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Explaining human performance in psycholinguistic tasks with models of semantic similarity based on prediction and counting : a review and empirical validation

Pawel Mandera (UGent) , Emmanuel Keuleers (UGent) and Marc Brysbaert (UGent)
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Abstract
Recent developments in distributional semantics (Mikolov, Chen, Corrado, & Dean, 2013; Mikolov, Sutskever, Chen, Corrado, & Dean, 2013) include a new class of prediction based models that are trained on a text corpus and that measure semantic similarity between words. We discuss the relevance of these models for psycholinguistic theories and compare them to more traditional distributional semantic models. We compare the models' performances on a large dataset of semantic priming (Hutchison et al., 2013) and on a number of other tasks involving semantic processing and conclude that the prediction-based models usually offer a better fit to behavioral data. Theoretically, we argue that these models bridge the gap between traditional approaches to distributional semantics and psychologically plausible learning principles. As an aid to researchers, we release semantic vectors for English and Dutch for a range of models together with a convenient interface that can be used to extract a great number of semantic similarity measures. (C) 2016 Elsevier Inc. All rights reserved.
Keywords
WORD COOCCURRENCE STATISTICS, REPRESENTATIONS, ENGLISH, NORMS, CONSTRAINTS, INFORMATION, ACQUISITION, FREQUENCIES, SELECTION, NETWORKS, Semantic model, Distributional semantics, Semantic priming, Psycholinguistic resource

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MLA
Mandera, Pawel, Emmanuel Keuleers, and Marc Brysbaert. “Explaining Human Performance in Psycholinguistic Tasks with Models of Semantic Similarity Based on Prediction and Counting : a Review and Empirical Validation.” JOURNAL OF MEMORY AND LANGUAGE 92 (2017): 57–78. Print.
APA
Mandera, P., Keuleers, E., & Brysbaert, M. (2017). Explaining human performance in psycholinguistic tasks with models of semantic similarity based on prediction and counting : a review and empirical validation. JOURNAL OF MEMORY AND LANGUAGE, 92, 57–78.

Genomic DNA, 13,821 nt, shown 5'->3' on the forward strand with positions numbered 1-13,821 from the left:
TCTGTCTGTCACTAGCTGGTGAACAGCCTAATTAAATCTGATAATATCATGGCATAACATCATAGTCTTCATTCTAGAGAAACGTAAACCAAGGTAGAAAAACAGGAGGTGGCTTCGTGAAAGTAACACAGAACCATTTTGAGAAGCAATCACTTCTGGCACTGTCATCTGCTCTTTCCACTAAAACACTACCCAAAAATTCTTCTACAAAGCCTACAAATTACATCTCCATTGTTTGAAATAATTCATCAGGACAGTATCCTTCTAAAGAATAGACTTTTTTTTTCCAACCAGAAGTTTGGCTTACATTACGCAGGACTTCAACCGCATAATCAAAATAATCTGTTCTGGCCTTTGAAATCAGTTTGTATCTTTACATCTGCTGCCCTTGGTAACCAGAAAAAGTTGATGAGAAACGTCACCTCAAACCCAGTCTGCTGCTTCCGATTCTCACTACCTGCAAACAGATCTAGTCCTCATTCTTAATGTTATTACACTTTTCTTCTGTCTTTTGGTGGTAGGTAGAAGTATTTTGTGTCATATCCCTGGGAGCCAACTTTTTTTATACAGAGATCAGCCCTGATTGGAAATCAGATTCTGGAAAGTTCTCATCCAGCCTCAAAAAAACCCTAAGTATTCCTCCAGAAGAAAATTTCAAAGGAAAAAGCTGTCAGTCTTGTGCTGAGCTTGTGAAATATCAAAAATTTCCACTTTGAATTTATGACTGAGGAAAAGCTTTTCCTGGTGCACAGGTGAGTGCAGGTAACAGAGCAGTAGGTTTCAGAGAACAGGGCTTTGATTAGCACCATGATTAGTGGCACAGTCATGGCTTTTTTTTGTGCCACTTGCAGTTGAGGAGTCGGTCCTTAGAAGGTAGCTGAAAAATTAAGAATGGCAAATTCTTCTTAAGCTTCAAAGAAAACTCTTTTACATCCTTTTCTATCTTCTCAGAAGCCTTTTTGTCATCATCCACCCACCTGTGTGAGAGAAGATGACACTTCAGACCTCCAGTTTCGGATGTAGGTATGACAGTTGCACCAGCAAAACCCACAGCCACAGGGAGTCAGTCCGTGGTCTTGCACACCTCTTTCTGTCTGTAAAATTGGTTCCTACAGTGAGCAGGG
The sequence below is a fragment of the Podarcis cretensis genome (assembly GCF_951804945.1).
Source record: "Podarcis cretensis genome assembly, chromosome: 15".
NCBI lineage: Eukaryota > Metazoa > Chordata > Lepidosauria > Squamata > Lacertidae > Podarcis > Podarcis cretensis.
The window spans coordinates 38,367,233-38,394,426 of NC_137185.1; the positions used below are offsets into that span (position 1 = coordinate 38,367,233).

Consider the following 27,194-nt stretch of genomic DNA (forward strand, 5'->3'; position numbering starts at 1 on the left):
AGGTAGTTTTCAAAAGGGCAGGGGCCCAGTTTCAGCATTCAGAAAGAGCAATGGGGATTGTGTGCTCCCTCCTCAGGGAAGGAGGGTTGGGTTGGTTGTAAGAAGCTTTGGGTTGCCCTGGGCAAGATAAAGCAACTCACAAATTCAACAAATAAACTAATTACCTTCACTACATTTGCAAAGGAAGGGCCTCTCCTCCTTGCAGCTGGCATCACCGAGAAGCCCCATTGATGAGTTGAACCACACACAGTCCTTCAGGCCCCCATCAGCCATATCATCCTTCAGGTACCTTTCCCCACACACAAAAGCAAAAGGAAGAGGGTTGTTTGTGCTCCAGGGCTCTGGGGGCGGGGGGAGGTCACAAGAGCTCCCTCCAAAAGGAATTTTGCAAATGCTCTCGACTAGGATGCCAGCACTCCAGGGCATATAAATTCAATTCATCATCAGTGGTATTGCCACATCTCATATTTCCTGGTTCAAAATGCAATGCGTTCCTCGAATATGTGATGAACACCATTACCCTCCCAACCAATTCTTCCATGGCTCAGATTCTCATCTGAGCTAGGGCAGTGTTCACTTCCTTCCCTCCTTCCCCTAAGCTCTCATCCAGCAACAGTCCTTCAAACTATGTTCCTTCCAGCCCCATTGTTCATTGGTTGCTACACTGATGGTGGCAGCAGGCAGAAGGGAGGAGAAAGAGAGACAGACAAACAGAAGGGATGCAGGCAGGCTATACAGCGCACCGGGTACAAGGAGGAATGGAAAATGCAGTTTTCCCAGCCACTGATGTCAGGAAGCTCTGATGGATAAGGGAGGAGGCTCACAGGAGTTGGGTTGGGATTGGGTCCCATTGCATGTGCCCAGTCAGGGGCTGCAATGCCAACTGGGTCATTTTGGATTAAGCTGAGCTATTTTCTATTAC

Chicago author-date
Mandera, Pawel, Emmanuel Keuleers, and Marc Brysbaert. 2017. “Explaining Human Performance in Psycholinguistic Tasks with Models of Semantic Similarity Based on Prediction and Counting : a Review and Empirical Validation.” Journal of Memory and Language 92: 57–78.
Chicago author-date (all authors)
Mandera, Pawel, Emmanuel Keuleers, and Marc Brysbaert. 2017. “Explaining Human Performance in Psycholinguistic Tasks with Models of Semantic Similarity Based on Prediction and Counting : a Review and Empirical Validation.” Journal of Memory and Language 92: 57–78.
Vancouver
1.
Mandera P, Keuleers E, Brysbaert M. Explaining human performance in psycholinguistic tasks with models of semantic similarity based on prediction and counting : a review and empirical validation. JOURNAL OF MEMORY AND LANGUAGE. 2017;92:57–78.
IEEE
[1]
P. Mandera, E. Keuleers, and M. Brysbaert, “Explaining human performance in psycholinguistic tasks with models of semantic similarity based on prediction and counting : a review and empirical validation,” JOURNAL OF MEMORY AND LANGUAGE, vol. 92, pp. 57–78, 2017.
@article{8502464,
  abstract     = {Recent developments in distributional semantics (Mikolov, Chen, Corrado, & Dean, 2013; Mikolov, Sutskever, Chen, Corrado, & Dean, 2013) include a new class of prediction based models that are trained on a text corpus and that measure semantic similarity between words. We discuss the relevance of these models for psycholinguistic theories and compare them to more traditional distributional semantic models. We compare the models' performances on a large dataset of semantic priming (Hutchison et al., 2013) and on a number of other tasks involving semantic processing and conclude that the prediction-based models usually offer a better fit to behavioral data. Theoretically, we argue that these models bridge the gap between traditional approaches to distributional semantics and psychologically plausible learning principles. As an aid to researchers, we release semantic vectors for English and Dutch for a range of models together with a convenient interface that can be used to extract a great number of semantic similarity measures. (C) 2016 Elsevier Inc. All rights reserved.},
  author       = {Mandera, Pawel and Keuleers, Emmanuel and Brysbaert, Marc},
  issn         = {0749-596X},
  journal      = {JOURNAL OF MEMORY AND LANGUAGE},
  keywords     = {WORD COOCCURRENCE STATISTICS,REPRESENTATIONS,ENGLISH,NORMS,CONSTRAINTS,INFORMATION,ACQUISITION,FREQUENCIES,SELECTION,NETWORKS,Semantic model,Distributional semantics,Semantic priming,Psycholinguistic resource},
  language     = {eng},
  pages        = {57--78},
  title        = {Explaining human performance in psycholinguistic tasks with models of semantic similarity based on prediction and counting : a review and empirical validation},
  url          = {http://dx.doi.org/10.1016/j.jml.2016.04.001},
  volume       = {92},
  year         = {2017},
}

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